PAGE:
• Limit - with all continuity - the number of your posts, tweets or messages in general. Avoid the impression of spam.

Laws & copyrights

  • Respect data protection: Data protection in Web 2.0 is first and foremost the protection of an individual's right to informational self-determination.
  • Data protection should ensure that necessary information about individuals is only collected, used or transmitted to third parties in a task-related manner. UDE employees are obliged to use personal data confidentially and only for the purpose of performing their duties. Confidential or non-public factual information of the administration must be protected to the same extent.
  • Do not post or publish private contact details or information, matriculation numbers, dates of birth, places of residence or similar.
  • The internet is full of freely available text, images, videos or music. Assume that most of this media is copyrighted, which basically means that you need permission to use it. If you don't have it, you run the risk of a costly warning. Also note that for specific uses of content, you often need explicit permission for just that type of use.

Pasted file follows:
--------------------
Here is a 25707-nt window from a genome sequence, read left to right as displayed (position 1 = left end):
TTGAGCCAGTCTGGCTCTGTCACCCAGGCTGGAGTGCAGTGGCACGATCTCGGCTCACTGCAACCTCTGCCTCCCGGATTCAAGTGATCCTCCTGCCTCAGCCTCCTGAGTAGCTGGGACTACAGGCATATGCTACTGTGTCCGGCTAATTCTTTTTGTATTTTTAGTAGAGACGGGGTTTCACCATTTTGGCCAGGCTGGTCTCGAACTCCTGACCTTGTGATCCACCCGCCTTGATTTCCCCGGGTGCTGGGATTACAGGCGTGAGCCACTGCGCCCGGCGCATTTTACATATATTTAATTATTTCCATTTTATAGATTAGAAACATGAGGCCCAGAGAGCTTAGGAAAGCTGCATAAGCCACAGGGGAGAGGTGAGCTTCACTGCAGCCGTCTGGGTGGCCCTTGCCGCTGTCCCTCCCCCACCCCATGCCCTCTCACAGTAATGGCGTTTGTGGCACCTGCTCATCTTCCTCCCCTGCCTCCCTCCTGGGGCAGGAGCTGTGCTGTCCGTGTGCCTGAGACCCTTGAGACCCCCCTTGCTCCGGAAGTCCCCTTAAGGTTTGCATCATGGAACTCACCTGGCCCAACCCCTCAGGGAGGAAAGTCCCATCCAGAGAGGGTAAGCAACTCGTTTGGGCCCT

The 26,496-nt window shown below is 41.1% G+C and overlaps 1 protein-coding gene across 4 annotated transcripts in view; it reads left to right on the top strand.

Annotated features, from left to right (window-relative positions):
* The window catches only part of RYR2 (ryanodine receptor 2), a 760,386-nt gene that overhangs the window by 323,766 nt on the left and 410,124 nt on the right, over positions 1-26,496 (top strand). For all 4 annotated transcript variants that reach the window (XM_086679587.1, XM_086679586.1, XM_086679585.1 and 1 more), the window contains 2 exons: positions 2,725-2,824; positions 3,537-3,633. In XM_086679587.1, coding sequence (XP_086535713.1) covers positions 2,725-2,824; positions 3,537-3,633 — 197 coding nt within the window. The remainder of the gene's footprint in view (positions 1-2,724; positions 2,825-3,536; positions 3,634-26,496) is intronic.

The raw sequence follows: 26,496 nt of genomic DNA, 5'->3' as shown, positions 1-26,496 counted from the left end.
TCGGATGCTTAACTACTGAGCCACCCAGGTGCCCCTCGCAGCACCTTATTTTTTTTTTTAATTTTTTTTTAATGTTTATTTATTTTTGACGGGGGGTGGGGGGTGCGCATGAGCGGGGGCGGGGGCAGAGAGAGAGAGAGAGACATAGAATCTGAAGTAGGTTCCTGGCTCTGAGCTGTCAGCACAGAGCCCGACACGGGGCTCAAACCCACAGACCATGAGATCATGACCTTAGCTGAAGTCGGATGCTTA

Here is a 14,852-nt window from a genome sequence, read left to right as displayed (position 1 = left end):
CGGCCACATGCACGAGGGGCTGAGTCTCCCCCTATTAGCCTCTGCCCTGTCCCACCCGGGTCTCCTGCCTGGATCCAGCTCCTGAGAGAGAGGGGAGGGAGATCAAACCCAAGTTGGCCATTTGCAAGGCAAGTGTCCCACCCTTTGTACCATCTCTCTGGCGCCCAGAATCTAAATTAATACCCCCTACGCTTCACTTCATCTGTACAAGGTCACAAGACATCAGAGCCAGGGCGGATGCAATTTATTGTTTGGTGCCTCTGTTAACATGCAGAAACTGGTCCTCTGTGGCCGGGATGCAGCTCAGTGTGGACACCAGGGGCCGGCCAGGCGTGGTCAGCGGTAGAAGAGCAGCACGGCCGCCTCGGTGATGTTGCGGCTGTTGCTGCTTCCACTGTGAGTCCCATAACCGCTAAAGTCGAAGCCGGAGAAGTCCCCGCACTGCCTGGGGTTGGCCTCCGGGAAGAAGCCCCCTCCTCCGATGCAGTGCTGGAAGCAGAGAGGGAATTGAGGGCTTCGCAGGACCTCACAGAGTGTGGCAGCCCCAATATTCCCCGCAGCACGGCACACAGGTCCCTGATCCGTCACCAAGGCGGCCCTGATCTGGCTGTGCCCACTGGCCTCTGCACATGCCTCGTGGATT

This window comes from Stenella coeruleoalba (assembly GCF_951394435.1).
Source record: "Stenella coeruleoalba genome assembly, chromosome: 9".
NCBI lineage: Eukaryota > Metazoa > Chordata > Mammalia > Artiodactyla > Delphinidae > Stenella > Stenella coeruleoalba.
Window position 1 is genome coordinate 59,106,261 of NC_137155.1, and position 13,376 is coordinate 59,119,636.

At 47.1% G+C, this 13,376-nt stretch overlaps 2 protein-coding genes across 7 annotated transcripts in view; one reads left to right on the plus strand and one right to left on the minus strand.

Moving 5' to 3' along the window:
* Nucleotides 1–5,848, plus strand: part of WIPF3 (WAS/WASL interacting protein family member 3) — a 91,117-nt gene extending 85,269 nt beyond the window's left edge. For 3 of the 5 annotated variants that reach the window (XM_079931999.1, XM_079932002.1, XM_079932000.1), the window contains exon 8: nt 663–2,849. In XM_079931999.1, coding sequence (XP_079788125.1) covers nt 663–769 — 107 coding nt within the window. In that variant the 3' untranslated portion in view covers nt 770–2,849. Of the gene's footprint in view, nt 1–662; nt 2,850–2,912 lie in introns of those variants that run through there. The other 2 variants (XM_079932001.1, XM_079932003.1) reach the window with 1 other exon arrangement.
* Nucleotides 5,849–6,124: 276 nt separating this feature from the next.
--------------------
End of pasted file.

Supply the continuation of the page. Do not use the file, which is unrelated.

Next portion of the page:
• Use the UDE wordmark or a logo of your institution only in official communication.
  • Liability issues: Make it clear that you do not provide legally binding information on social media channels of your institution. Please note that the university can also be held legally liable for the private activities of your employees if relevant regulations are not observed.
  • Do not use social media for official commitments, examination dates or orders.
  • Company and business secrets: As a matter of principle, University employees are required to maintain company and business secrets even when using social media. There is always a duty of confidentiality if it can be assumed that the employer has a justified operational interest in maintaining secrecy.
  • In Web 2.0 there are many statements about companies and their products or employees. What is not legally permissible are deliberately business- or reputation-damaging statements, threats and insults, false statements of fact and statements that seriously endanger industrial peace and make further cooperation with the employer and colleagues unacceptable. The boundary between such statements and critical statements that are still covered by freedom of expression is often blurred.